By Mike on Saturday, June 12, 2010, 22:17 - Permalink
We took a day trip to Lulworth cove - the sea is beautifully clean and clear here, making it a good place to forage for shellfish. Let's try eating limpets...
What are Limpets?
Patella spp - gastropod molluscs (like snails) with very strong conical shells, living on rocks in the tidal zone - although most commonly seen immovably clamped to the rock, they are quite mobile when submerged at high tide and will roam about, grazing on algae - usually returning back to the same spot to rest (where the fringe of their shell exactly fits the rock surface - partly because of the shape of the shell and partly because the rock becomes abraded to fit).
I found some really monster limpets at the rocks at the edge of the cove - some of them were more than 5cm in diameter.
They attach themselves to their rock by means of their circular sucker-like muscular foot - and when disturbed, they clamp down even tighter, making them practically invulnerable to predators and very difficult for the human forager to gather.
I removed a couple by sliding a very stout knife under the edge of the shell, flat against the rock, to break the seal of the sucker - another technique that might work is to catch them unawares and give them a hefty sideways shove with the end of a stout wooden pole.
Once removed from the rock, they look like this underneath - the head of the animal is just visible at the ten o'clock position in this picture.
NB: the hand in this photo isn't mine, or else we really would be looking at a phenomenally big limpet. It's held here by my son.
The shell is about 5 or 6cm across the head-tail axis - so the sucker foot is about 4cm in diameter..
I had to transport my limpets back to our camp upside down in the bucket of water, as I didn't want trouble taking them out.
During this short walk, their heads emerged a little and it was easier to see how they're related to snails.
These are probably the Common Limpet - Patella vulgata.
There really isn't any easy way to dispatch the limpets prior to cooking them - the most humane way is really just to get the cooking pot or pan hot and ready and drop them straight in.
In this case, I had a skillet with some leftover fat from frying sausages - so I got it smoking hot, then added the limpets, covering quickly with a lid to contain the heat and the spitting mixture of water and fat..
Five minutes later, they're cooked - and they fall out of their shells.
The dark greenish hemisphere on the top side of the limpet (which was concealed in the top of the shell before) is the digestive system and other organs - it's very easy to separate from the foot, and should be discarded.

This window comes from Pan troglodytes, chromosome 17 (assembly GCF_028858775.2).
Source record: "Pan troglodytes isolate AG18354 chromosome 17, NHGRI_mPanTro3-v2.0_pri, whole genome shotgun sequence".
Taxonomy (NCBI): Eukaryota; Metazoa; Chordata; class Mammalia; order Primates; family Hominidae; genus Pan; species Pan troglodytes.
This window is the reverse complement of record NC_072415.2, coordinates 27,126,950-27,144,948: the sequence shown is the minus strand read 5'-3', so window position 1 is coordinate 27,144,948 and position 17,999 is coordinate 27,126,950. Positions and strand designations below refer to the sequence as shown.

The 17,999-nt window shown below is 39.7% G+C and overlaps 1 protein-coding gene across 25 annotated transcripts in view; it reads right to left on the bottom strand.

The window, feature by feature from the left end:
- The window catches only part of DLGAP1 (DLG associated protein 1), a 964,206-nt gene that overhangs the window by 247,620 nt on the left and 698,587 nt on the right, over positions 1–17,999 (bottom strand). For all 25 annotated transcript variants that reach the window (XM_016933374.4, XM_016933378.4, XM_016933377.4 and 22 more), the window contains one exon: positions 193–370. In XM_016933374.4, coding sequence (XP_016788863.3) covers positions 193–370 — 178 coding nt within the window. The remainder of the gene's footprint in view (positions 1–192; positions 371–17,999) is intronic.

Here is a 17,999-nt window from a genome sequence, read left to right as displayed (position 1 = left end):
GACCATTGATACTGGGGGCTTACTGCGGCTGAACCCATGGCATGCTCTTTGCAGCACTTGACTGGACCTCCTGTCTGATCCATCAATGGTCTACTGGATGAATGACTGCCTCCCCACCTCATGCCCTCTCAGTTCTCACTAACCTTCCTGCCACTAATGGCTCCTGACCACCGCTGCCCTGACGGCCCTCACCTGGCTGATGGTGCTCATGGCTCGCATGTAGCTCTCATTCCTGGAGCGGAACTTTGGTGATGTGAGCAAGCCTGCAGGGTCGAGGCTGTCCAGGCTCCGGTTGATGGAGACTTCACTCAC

They're really very tasty - sweet and shellfishy - similar to squid, with a distinct - but entirely pleasant - seaweedy tang, which I think must be attributable to their diet).
However, they're remarkably tough and chewy - like eating a disc of rubber. This doesn't particularly bother me, but it would probably be a bit tiring to eat a whole plateful of them.
I suspect they could be cooked as above to remove them from their shells, then further cooked by slow stewing with wine, onions and herbs, in the manner of octopus - and this might result in a very tender and tasty seafood dish. So I'll be trying that sometime...
As far as I'm aware, there isn't any off-season for limpets, but it's prpbably still best to gather them in the summer, when they're metabolically most active.
They're found pretty much anywhere where there are rocks (or other objects, including manmade structures) big enough for them to attach to - but that doesn't make it a good idea to get them just anywhere.
Shellfish are notorious accumulators of pollutants and biological pathogens such as E.Coli - a bigger concern with filter-feeders such as mussels, or shellfish that live their lives buried in sediment, such as clams. It's probably never a good idea to gather shellfish anywhere near outfalls or large centres of human activity - choose a more remote spot - ideally one with clear waters and clean beaches.
Update August 2010
I tried the long cooking experiment - take a look here for details...